Wang, X ; Chen, H ; Kapoor, PM ; Su, Y-R ; Bolla, MK ; Dennis, J ; Dunning, AM ; Lush, M ; Wang, Q ; Michailidou, K ; Pharoah, PDP ; Hopper, JL ; Southey, MC ; Koutros, S ; Freeman, LEB ; Stone, J ; Rennert, G ; Shibli, R ; Murphy, RA ; Aronson, K ; Guénel, P ; Truong, T ; Teras, LR ; Hodge, JM ; Canzian, F ; Kaaks, R ; Brenner, H ; Arndt, V ; Hoppe, R ; Lo, W-Y ; Behrens, S ; Mannermaa, A ; Kosma, V-M ; Jung, A ; Becher, H ; Giles, GG ; Haiman, CA ; Maskarinec, G ; Scott, C ; Winham, S ; Simard, J ; Goldberg, MS ; Zheng, W ; Long, J ; Troester, MA ; Love, MI ; Peng, C ; Tamimi, R ; Eliassen, H ; García-Closas, M ; Figueroa, J ; Ahearn, T ; Yang, R ; Evans, DG ; Howell, A ; Hall, P ; Czene, K ; Wolk, A ; Sandler, DP ; Taylor, JA ; Swerdlow, AJ ; Orr, N ; Lacey, JV ; Wang, S ; Olsson, H ; Easton, DF ; Milne, RL ; Hsu, L ; Kraft, P ; Chang-Claude, J ; Lindström, S (American Association for Cancer Research (AACR), 2022-04-08)
    Genome-wide association studies (GWAS) have identified more than 200 susceptibility loci for breast cancer, but these variants explain less than a fifth of the disease risk. Although gene–environment interactions have been proposed to account for some of the remaining heritability, few studies have empirically assessed this. We obtained genotype and risk factor data from 46,060 cases and 47,929 controls of European ancestry from population-based studies within the Breast Cancer Association Consortium (BCAC). We built gene expression prediction models for 4,864 genes with a significant (P &lt; 0.01) heritable component using the transcriptome and genotype data from the Genotype-Tissue Expression (GTEx) project. We leveraged predicted gene expression information to investigate the interactions between gene-centric genetic variation and 14 established risk factors in association with breast cancer risk, using a mixed-effects score test. After adjusting for number of tests using Bonferroni correction, no interaction remained statistically significant. The strongest interaction observed was between the predicted expression of the C13orf45 gene and age at first full-term pregnancy (PGXE = 4.44 × 10−6). In this transcriptome-informed genome-wide gene–environment interaction study of breast cancer, we found no strong support for the role of gene expression in modifying the associations between established risk factors and breast cancer risk. Our study suggests a limited role of gene–environment interactions in breast cancer risk.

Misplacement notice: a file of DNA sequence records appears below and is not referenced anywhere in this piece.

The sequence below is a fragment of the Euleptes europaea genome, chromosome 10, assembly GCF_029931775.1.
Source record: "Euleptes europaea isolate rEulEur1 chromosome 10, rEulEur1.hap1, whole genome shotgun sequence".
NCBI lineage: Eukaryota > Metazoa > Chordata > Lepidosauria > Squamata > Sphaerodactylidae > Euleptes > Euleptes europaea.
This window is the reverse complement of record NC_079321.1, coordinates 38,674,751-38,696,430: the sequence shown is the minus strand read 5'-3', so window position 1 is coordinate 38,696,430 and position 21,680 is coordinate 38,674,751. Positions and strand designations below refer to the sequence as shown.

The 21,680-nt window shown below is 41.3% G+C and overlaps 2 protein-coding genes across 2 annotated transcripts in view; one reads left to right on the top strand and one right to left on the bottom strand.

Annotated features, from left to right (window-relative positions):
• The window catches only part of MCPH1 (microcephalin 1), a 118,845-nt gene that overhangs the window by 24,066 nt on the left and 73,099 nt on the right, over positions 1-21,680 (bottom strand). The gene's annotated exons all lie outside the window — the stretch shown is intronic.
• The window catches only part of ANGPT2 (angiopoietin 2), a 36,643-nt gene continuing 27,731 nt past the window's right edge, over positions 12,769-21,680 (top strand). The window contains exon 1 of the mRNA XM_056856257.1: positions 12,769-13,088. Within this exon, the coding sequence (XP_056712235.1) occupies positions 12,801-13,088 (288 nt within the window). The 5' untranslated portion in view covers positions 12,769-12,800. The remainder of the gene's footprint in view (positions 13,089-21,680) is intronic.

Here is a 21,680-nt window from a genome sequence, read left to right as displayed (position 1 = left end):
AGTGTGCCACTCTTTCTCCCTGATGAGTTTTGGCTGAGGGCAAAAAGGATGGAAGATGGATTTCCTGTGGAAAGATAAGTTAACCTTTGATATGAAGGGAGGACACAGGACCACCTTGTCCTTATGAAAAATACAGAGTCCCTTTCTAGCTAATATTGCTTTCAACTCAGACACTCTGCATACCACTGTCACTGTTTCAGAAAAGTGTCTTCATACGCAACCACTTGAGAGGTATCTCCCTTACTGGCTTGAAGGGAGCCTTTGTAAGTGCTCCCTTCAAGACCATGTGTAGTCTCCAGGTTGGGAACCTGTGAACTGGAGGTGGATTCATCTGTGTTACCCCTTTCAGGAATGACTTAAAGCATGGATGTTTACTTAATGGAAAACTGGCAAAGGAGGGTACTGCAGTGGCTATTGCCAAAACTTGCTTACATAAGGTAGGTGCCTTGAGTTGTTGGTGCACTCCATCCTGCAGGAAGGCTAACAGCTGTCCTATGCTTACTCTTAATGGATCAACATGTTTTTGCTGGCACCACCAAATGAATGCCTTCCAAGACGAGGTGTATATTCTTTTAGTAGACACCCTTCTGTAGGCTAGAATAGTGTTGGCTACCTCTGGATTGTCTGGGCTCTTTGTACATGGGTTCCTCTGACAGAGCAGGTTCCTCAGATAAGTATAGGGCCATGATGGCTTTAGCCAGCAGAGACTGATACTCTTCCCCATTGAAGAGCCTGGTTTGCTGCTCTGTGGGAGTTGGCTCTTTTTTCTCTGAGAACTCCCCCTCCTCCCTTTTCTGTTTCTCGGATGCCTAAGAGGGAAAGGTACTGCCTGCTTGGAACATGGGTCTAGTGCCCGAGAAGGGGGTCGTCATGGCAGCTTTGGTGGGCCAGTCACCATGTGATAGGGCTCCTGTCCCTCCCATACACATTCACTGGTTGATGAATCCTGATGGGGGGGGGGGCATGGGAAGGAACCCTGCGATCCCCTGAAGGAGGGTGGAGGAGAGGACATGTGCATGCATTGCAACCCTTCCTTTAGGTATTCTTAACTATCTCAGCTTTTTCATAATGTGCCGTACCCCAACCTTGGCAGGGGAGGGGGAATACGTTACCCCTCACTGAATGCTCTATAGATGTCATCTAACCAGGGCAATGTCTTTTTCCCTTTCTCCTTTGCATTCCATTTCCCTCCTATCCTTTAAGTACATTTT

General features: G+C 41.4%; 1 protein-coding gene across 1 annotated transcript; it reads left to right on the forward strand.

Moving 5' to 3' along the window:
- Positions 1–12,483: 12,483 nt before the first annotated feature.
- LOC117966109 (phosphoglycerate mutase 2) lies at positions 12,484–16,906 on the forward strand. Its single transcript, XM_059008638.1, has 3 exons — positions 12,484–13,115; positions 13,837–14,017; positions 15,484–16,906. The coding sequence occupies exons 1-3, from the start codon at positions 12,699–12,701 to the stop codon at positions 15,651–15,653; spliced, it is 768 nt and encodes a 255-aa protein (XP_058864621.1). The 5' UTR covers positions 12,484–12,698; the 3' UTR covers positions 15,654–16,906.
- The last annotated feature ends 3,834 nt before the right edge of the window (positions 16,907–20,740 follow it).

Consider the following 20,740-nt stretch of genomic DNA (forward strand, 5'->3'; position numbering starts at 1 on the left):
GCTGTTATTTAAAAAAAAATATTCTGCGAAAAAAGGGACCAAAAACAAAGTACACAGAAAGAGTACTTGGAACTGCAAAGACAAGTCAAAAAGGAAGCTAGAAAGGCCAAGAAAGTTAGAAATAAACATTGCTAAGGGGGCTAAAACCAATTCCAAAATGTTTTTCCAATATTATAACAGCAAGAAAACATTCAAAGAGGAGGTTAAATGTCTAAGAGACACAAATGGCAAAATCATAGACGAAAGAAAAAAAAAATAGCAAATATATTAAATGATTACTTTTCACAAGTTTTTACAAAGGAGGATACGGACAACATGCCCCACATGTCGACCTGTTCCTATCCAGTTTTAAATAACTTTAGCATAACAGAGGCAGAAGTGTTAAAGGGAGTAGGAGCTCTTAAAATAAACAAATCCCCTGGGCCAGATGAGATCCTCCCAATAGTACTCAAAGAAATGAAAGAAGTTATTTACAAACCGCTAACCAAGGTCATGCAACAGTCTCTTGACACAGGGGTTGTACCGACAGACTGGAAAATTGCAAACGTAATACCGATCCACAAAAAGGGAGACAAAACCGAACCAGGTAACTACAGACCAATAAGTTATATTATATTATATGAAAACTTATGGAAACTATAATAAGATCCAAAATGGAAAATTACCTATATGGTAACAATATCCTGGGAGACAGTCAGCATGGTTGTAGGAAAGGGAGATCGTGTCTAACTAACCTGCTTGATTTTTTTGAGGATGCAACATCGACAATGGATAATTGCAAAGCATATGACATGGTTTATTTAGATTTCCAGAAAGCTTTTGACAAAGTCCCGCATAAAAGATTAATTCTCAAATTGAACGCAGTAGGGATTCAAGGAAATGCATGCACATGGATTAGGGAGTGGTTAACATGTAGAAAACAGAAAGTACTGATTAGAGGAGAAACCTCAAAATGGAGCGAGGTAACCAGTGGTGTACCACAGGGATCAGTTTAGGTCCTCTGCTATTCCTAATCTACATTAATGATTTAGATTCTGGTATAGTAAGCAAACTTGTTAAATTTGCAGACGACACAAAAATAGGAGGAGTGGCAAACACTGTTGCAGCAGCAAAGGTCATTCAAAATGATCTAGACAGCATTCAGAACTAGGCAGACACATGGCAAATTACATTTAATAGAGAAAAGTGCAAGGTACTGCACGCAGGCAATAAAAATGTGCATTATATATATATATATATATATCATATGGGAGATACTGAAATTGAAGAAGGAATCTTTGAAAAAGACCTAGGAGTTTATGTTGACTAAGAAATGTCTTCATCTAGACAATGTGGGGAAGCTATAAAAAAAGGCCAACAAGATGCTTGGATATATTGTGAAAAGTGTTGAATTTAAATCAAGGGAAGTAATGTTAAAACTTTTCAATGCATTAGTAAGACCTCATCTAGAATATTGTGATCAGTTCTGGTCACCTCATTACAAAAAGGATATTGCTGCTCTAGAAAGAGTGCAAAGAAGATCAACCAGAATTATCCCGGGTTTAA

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    Genome-wide interaction analysis of menopausal hormone therapy use and breast cancer risk among 62,370 women.